Tuesday, October 27, 1998

Renaissance Hotel

Denver, Colorado

MS. RENO: I'm really very selfish. I come to these meetings because I draw strength and I draw inspiration from you. In this past year there have been so many, but three families have been special to me. I go back to Washington after I meet somebody like Ms. Kirpnick, Roberto Rodriguez, the Williamses, the Salinases, more dedicated than ever to try to make sure that the Department of Justice does its duty and does its duty the right way.

I come to these meetings and I see somebody who solved a problem and has a smile on their face and they are so excited they don't know what to do about it. And it's a lasting solution and it's working and they are telling me how wonderful their Secretary is and what a difference she made and they couldn't have done it without her and she was the reason it happened, and there is an enthusiasm in this room and last night that is just infectious.

So I come because I'm selfish, because I come back feeling so much better about what we are doing.

Your work is so incredibly important, for it goes to the very foundation of this nation. How we began as a nation of immigrants, continue that tradition, while at the same time, how do we enforce our laws. Not in a mean and vitriolic way, but in a way that is firm and fair, according to due process and with understanding and compassion.

At the same time, you have extraordinary burdens because the smuggling has increased and alien smuggling has increased, your law enforcement responsibilities, in addition to immigration responsibilities, become all the greater, whether it be on the border or some major urban area where you are cooperating with local police. You are at the heart of this nation's foundation, and you do such an incredible job.

I have seen so many of you in action, solving the problems, developing a new system, hiring an extraordinary number of people, and Doris is right, I didn't think it could be done. You proved me wrong. And you're going to prove me wrong now on some (unintelligible word).

We've got the resources, we have developed the vision, and then you have taken it and run with it. There have been ups and downs, and we have made some mistakes along the way, but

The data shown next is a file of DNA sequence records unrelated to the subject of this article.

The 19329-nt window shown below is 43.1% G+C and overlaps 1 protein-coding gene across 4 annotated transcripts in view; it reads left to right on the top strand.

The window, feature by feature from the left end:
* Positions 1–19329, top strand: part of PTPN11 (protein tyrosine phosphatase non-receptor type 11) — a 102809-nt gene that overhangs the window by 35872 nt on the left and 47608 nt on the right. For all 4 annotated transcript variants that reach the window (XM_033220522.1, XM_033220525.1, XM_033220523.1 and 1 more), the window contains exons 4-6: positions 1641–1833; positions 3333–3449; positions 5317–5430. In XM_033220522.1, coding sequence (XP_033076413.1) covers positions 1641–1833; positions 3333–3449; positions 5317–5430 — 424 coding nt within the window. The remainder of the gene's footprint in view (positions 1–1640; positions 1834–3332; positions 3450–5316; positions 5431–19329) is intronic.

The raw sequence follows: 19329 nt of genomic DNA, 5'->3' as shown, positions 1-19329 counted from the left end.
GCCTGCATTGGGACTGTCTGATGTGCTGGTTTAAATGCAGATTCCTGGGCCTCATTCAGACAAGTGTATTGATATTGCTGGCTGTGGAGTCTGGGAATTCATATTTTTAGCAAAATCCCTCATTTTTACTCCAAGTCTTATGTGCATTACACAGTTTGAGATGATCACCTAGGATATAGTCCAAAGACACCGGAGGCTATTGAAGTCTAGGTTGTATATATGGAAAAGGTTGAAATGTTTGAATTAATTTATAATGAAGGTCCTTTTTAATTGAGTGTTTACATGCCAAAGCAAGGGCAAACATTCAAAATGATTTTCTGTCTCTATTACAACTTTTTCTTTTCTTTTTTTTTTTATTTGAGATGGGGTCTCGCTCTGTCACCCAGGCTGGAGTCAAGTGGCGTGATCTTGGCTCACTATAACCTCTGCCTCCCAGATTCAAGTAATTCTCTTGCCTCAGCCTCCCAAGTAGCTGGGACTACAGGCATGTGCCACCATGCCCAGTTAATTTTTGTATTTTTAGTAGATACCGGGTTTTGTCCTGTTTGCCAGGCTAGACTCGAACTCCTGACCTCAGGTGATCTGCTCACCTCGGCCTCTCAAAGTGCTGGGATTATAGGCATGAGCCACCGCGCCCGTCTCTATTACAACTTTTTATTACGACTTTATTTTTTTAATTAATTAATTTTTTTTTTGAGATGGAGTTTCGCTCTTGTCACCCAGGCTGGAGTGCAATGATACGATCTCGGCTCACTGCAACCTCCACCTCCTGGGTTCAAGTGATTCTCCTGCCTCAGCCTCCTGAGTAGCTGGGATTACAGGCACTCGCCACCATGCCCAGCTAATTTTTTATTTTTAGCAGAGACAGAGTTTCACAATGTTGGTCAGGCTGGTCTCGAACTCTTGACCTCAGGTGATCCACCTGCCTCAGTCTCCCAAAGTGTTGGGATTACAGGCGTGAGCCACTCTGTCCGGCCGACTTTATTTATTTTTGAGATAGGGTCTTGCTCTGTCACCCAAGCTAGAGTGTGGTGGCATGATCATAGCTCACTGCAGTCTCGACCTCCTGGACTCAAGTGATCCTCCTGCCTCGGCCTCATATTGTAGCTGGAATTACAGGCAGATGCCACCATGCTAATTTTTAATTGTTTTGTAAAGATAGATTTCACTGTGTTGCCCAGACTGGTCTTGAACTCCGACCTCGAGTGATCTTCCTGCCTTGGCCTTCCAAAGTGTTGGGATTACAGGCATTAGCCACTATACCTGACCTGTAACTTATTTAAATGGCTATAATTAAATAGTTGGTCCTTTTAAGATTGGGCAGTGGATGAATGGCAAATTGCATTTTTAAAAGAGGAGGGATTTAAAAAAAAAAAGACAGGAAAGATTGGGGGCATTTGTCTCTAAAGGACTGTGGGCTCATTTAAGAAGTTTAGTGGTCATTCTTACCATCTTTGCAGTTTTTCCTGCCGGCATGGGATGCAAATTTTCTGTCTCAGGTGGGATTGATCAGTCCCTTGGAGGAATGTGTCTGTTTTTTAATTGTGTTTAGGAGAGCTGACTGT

when I look at what you have done in these five and a half years that had a peso crisis, new laws as complicated as any set of words that I have ever seen a human being write, when I have seen what you had to do in dealing with drug smuggling and the problems and the violence it brings with it, you have done an incredible job.

I would like to pay special tribute to what I -- a person I think is probably one of the unsung heroines of government. I can still remember Ms. Meissner looking at me like, I don't know whether I want to work for her or not, she doesn't know anything about immigration. And if you have ever had Doris Meissner look at you in a skeptical sort of way, you understand how I felt.

But I have been there. I have been there in congressional hearings when we have both been beat around the ears, figuratively and almost literally. I have been there in difficult situations. I have been with her at funerals. There is no other public servant I know who has her tenacity, her dedication, her willingness to come back and not give up and forge ahead and make a difference and have the vision and have the commitment to go and get the job done, and we are all in her debt.

Now she will still look at me biweekly and I'll say, "We can do this."

But just think of what we have done. We've gotten resources to the border patrol. All of you have participated in that. We have developed a tough, competent strategy along the border. We have begun to focus on work site enforcement in a really comprehensive way. We are developing reliable, high-tech systems to verify that employees are legally authorized to work. We have replaced an antiquated asylum system that was an invitation to abuse with due process that protects those with legitimate claims while discouraging fraudulent applications, and we have started trying to do everything possible to make sure that service in the name of the Agency really means service, and that those who are entitled to be here and entitled to benefits get them in a timely and thoughtful way.

No amount of resources or strategic planning, however, would allow us to achieve these results if it weren't for you. The pride, the integrity, the innovation, the can-do attitude on the part of so many is just inspiring to me. I have seen it in your workplaces. I have seen it here. I have seen it reflected in the awards this morning. And I am just very, very, very proud to serve with you.

One of the best examples I know, and I would like to focus just on one for a moment, comes from the examinations division at headquarters, which was put under extreme time pressure last December when the President ordered it to develop a deferred enforced departure program for thousands of Haitian nationals who had been living in limbo since being paroled into the United States. This joint effort with general counsel was led by Ron Chirlin, who at the time was undergoing treatment for cancer.